Library of Birmingham Lights Up orange for Vaisakhi


Vaisakhi is the Holiest Day in the Sikh Faith

On the evenings of Sunday 13 and Monday 14 April the iconic Library of Birmingham was lit up in orange to celebrate the Sikh festival of Vaisakhi, the holiest day in the Sikh faith calendar. The historic occasion marked the first time a public building in the UK has been lit up in observance of a Sikh sacred festival, a gesture which pays homage to the collective contribution of Sikhs in the UK.


The event was organised in partnership with the Birmingham Sikh community and the Library of Birmingham to celebrate Vaisakhi, the founding of the Khalsa in 1699 by Guru Gobind Singh Ji, the tenth Guru of the Sikhs.


To the faithful, Vaisakhi, is a time of grave religious significance; to inspire, to build up faith, to widen our orbit of human relationships, and to foster virtues and values, which enrich human lives. 


Birmingham City has one of the highest population of Sikhs in the UK. The virtues and values which Sikhs remember and aim to live up to at Vaisakhi are:


·         Naam Japo (prayer and contemplation)

·         Kirat Karo (earning a livelihood through sweat of the brow)

·         Wand Shako (sharing one’s wealth and knowledge with others)

·         Kirtan Karo Te Suno (singing and listening to God’s praises)

·         Haumae Maro (shedding one’s ego and being humble)

·         Daya Palo (exercising love, compassion, mercy and forgiveness)

·         Parupkar Karo (being altruistic)

·         Sarbat da Bhalla Mango (seeking welfare of all)

·         Changi Sangat Karo (seeking and enjoying the company of the holy and exalted)

·         Jo Karo – Nishkam Karo (seeking no reward, gift or salvation. Being selfless and ready to sacrifice).


Initiating the ‘going orange’ of the library was Brian Gambles, Assistant Director of Culture at Library of Birmingham; David Pots, Head of Learning Resources at Library of Birmingham; and Bhai Sahib Bhai Mohinder Singh, Chair of Guru Nanak Nishkam Sewak Jatha (GNNSJ).


Birmingham faith leader, Bhai Sahib Ji has contributed immensely to inter-religious understanding and had just arrived from the US after receiving the prestigious Guru Nanak Interfaith Prize from Hofstra University for promoting interfaith harmony. In 2012, he was created a Knight of St Gregory the Great by the Holy Father Pope Benedict XVI in recognition of his commitment to working for peace among people of all faiths. His contributions echo the Sikh principles of volunteering, selflessness and community participation to bring about change for the common good.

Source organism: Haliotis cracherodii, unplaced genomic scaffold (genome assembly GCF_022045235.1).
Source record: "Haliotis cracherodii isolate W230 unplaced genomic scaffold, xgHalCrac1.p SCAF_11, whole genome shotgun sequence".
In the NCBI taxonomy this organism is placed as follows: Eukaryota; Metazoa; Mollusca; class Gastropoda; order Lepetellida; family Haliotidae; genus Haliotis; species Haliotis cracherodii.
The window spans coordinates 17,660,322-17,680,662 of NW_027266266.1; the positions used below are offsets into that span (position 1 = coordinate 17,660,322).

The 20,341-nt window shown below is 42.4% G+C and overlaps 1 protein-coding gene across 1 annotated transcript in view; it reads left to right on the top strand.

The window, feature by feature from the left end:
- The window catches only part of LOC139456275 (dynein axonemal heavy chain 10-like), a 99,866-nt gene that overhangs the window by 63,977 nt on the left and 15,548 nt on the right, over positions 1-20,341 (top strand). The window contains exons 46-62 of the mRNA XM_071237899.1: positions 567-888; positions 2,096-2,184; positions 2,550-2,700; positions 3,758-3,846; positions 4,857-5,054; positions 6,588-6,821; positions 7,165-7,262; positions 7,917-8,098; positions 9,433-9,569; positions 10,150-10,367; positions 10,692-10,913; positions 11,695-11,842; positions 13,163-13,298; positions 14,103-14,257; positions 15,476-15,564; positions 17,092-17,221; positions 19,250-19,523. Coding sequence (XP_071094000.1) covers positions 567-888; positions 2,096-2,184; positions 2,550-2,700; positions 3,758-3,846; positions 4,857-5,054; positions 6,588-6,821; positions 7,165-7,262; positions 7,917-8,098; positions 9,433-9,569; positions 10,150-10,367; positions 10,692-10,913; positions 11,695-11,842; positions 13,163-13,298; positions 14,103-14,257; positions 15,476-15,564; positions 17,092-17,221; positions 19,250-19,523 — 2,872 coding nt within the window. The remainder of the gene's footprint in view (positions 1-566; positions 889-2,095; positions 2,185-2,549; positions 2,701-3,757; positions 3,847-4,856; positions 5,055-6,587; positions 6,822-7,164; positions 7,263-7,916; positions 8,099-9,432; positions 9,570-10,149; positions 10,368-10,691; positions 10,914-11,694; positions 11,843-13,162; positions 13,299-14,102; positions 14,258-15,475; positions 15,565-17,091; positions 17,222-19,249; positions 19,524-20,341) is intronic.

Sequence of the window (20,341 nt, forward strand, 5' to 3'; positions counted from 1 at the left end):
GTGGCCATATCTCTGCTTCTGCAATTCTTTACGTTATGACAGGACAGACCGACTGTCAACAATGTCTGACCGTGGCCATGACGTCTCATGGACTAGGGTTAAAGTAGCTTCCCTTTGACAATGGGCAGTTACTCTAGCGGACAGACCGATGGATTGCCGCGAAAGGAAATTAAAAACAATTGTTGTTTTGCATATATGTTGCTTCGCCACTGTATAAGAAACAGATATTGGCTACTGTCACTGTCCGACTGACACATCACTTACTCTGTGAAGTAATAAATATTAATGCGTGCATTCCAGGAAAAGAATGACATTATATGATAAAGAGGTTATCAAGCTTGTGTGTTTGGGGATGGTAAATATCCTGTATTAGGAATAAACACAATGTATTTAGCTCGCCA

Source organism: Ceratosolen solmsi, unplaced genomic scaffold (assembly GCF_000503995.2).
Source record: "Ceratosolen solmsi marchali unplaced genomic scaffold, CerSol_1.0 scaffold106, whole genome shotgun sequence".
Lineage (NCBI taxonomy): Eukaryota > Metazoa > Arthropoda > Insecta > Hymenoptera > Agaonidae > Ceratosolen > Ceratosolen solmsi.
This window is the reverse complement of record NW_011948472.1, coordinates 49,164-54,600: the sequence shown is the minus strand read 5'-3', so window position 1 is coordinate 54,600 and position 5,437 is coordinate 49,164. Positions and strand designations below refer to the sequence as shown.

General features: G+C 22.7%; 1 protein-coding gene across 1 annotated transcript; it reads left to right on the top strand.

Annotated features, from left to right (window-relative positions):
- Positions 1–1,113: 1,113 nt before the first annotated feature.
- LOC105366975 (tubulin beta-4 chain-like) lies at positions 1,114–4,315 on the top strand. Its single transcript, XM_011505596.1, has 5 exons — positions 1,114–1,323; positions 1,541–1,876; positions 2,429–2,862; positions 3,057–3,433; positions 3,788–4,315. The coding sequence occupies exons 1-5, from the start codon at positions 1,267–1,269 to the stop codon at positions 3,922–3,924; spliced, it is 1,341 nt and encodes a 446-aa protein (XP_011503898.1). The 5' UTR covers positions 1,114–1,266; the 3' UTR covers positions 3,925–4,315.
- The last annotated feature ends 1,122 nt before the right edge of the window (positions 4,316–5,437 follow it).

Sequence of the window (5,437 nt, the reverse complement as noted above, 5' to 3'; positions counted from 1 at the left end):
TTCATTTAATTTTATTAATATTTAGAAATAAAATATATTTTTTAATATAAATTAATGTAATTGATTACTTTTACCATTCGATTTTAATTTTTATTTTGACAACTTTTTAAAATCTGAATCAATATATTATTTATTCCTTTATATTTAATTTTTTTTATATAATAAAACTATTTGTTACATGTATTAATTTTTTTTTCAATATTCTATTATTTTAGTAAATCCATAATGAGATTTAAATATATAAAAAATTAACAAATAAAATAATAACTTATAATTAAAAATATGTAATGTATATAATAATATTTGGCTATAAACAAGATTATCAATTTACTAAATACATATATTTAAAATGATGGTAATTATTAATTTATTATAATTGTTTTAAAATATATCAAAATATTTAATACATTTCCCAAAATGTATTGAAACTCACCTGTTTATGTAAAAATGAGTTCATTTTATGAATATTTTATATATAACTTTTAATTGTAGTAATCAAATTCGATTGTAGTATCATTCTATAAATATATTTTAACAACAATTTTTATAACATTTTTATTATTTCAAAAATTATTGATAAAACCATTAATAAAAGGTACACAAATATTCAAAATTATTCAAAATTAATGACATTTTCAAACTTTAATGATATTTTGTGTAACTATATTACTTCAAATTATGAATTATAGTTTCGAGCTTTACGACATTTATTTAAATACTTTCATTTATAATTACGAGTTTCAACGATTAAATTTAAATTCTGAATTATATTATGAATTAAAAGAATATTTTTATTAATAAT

Bhai Sahib Ji said: “Practising Sikhs with a distinctive identity, having the five kakars and dastaar, are expected by the Guru to be compassionate, courageous, loving, humble, to exercise self-restraint, to be ethical in conduct, to stand up for their own and others’ rights, and to maintain an ever-ascending spirit of optimism. Guru Gobind Singh Ji’s translated composition in English, provides us Sikhs a great direction for life on Vaisakhi: ‘Empower me, God, to never shy away, from doing what is good and right. May I, thus, become fearless in facing life’s battles, inside and around me, with resolute belief in victory. May my mind then learn; yearning only to praise your infinite goodness, and so, may I relentlessly continue to do all that is good and right, until my very last breath.”


On the occasion, a book about Guru Granth Sahib Ji, the eternal Guru of the Sikhs, was presented to the Library of Birmingham by Bhai Sahib Ji.


Brian Gambles, Assistant Director of Culture at Library of Birmingham said: “Library of Birmingham is absolutely delighted to support the Sikh community in celebrating this important festival of Vaisakhi.”


In addition to the lights, one of the UK’s largest annual Vaisakhi celebrations (attracting some 60,000-70,000 participants) will take place at Handsworth Park to mark the Sikh nation’s collective birthday on 27th April 2014 at which there will be an area for prayer (Guru Darbar) which will be an important focal point, open to all communities to visit and understand the Sikh faith. Bringing a spiritual and festive atmosphere to Handsworth Park, there will also be live music, entertainment, Punjabi food and craft stalls.  The traditional Langar – free vegetarian meal from the Guru’s kitchen – will also be served.


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